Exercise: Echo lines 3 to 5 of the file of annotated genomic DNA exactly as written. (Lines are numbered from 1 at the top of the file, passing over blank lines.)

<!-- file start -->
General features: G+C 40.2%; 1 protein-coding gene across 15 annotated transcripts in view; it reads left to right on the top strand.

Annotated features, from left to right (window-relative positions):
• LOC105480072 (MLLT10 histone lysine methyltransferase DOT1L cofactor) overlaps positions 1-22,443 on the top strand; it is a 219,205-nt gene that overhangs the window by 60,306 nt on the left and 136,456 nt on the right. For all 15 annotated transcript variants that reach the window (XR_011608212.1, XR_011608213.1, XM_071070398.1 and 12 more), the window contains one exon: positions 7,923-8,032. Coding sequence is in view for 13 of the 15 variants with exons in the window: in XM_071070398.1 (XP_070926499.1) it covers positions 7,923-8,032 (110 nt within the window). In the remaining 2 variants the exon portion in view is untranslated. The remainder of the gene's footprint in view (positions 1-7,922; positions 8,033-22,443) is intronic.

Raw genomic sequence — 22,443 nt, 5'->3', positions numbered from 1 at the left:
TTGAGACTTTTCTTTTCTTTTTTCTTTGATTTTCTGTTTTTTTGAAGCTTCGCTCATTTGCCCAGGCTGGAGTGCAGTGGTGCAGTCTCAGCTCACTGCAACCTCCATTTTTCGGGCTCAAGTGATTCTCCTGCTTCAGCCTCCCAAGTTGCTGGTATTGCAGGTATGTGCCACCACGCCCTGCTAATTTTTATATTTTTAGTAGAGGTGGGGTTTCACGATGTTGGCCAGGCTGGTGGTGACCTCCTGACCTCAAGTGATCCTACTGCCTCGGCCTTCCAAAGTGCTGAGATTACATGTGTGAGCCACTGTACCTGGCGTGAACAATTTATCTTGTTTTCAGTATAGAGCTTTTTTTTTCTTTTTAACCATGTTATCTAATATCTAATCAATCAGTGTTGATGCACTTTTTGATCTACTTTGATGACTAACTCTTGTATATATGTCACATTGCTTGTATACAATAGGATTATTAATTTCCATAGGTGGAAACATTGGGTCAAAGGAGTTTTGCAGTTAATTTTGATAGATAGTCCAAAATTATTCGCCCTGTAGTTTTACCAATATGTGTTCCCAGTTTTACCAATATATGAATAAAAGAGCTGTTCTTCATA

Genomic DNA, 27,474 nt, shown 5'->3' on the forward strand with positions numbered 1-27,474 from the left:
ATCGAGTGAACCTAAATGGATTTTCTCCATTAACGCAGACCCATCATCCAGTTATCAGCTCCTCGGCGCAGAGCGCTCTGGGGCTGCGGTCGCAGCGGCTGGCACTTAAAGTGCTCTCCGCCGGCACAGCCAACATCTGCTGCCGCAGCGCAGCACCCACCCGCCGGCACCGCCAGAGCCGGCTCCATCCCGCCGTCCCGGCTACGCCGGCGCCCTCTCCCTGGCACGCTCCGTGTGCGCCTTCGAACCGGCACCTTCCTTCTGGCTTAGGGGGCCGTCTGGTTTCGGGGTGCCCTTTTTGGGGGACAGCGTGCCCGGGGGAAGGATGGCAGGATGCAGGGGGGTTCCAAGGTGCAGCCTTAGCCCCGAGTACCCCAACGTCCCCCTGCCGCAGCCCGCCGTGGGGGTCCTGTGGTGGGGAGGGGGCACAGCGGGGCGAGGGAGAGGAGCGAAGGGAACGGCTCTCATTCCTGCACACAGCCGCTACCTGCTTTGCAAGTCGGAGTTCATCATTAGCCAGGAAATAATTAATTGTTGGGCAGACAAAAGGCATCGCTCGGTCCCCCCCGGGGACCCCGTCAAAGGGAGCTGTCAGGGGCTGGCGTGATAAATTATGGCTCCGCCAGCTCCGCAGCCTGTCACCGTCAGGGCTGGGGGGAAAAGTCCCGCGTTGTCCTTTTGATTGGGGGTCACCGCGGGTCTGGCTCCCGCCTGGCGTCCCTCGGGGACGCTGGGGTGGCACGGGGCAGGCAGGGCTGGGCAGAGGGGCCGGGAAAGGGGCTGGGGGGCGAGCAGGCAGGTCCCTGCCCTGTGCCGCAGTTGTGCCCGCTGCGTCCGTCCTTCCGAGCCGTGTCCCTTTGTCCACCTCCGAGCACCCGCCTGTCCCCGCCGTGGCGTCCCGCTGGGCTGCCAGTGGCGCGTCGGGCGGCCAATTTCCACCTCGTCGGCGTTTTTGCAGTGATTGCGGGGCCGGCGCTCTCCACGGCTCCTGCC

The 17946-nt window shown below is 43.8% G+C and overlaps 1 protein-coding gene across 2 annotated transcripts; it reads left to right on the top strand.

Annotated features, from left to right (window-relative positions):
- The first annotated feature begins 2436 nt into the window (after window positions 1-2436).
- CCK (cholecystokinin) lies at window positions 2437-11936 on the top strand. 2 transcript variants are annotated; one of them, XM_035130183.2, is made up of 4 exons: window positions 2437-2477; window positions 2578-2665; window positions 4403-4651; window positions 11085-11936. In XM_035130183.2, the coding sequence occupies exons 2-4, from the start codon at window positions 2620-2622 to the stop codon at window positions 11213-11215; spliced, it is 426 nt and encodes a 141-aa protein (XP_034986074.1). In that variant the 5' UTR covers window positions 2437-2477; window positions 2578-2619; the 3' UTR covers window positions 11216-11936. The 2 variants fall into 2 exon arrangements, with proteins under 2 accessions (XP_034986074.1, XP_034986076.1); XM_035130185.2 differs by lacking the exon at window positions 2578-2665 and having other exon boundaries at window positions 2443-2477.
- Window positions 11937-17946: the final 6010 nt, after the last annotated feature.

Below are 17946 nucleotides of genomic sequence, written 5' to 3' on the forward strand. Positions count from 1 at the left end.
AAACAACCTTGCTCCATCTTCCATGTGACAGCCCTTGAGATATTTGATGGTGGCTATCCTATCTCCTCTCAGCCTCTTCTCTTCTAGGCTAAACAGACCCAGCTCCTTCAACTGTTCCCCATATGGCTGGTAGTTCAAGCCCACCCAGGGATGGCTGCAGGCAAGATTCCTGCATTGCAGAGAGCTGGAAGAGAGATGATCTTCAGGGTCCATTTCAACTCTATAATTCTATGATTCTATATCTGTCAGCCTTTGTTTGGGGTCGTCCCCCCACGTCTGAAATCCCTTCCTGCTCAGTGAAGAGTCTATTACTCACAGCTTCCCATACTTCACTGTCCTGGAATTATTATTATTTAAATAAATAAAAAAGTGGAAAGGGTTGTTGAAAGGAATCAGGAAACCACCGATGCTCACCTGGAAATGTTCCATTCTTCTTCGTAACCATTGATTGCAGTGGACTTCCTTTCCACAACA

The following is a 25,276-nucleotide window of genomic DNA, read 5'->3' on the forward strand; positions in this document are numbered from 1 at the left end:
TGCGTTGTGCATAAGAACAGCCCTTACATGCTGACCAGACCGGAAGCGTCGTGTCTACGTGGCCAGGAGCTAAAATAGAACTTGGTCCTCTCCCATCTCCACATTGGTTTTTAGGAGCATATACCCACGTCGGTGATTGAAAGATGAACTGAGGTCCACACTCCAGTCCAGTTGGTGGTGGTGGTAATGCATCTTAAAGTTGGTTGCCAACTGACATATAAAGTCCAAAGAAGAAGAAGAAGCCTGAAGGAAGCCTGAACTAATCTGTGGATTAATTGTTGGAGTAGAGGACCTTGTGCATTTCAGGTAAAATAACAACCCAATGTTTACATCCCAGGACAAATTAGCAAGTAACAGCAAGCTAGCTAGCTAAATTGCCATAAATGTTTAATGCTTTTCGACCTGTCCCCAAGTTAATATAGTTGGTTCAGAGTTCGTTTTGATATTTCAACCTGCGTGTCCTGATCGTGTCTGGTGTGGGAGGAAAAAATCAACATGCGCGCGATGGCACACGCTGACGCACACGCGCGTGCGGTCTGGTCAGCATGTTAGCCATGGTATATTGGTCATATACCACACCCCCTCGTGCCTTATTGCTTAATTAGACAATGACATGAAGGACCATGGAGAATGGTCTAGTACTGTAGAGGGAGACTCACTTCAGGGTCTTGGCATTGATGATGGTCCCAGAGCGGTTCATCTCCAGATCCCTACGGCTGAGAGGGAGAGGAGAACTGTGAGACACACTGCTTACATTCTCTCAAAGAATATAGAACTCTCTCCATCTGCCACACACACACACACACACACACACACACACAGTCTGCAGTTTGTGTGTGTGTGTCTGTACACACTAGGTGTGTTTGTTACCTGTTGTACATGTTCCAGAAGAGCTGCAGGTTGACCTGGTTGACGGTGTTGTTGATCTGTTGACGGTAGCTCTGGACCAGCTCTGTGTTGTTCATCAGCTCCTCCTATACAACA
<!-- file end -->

• LOC105480072 (MLLT10 histone lysine methyltransferase DOT1L cofactor) overlaps positions 1-22,443 on the top strand; it is a 219,205-nt gene that overhangs the window by 60,306 nt on the left and 136,456 nt on the right. For all 15 annotated transcript variants that reach the window (XR_011608212.1, XR_011608213.1, XM_071070398.1 and 12 more), the window contains one exon: positions 7,923-8,032. Coding sequence is in view for 13 of the 15 variants with exons in the window: in XM_071070398.1 (XP_070926499.1) it covers positions 7,923-8,032 (110 nt within the window). In the remaining 2 variants the exon portion in view is untranslated. The remainder of the gene's footprint in view (positions 1-7,922; positions 8,033-22,443) is intronic.

Raw genomic sequence — 22,443 nt, 5'->3', positions numbered from 1 at the left:
TTGAGACTTTTCTTTTCTTTTTTCTTTGATTTTCTGTTTTTTTGAAGCTTCGCTCATTTGCCCAGGCTGGAGTGCAGTGGTGCAGTCTCAGCTCACTGCAACCTCCATTTTTCGGGCTCAAGTGATTCTCCTGCTTCAGCCTCCCAAGTTGCTGGTATTGCAGGTATGTGCCACCACGCCCTGCTAATTTTTATATTTTTAGTAGAGGTGGGGTTTCACGATGTTGGCCAGGCTGGTGGTGACCTCCTGACCTCAAGTGATCCTACTGCCTCGGCCTTCCAAAGTGCTGAGATTACATGTGTGAGCCACTGTACCTGGCGTGAACAATTTATCTTGTTTTCAGTATAGAGCTTTTTTTTTCTTTTTAACCATGTTATCTAATATCTAATCAATCAGTGTTGATGCACTTTTTGATCTACTTTGATGACTAACTCTTGTATATATGTCACATTGCTTGTATACAATAGGATTATTAATTTCCATAGGTGGAAACATTGGGTCAAAGGAGTTTTGCAGTTAATTTTGATAGATAGTCCAAAATTATTCGCCCTGTAGTTTTACCAATATGTGTTCCCAGTTTTACCAATATATGAATAAAAGAGCTGTTCTTCATA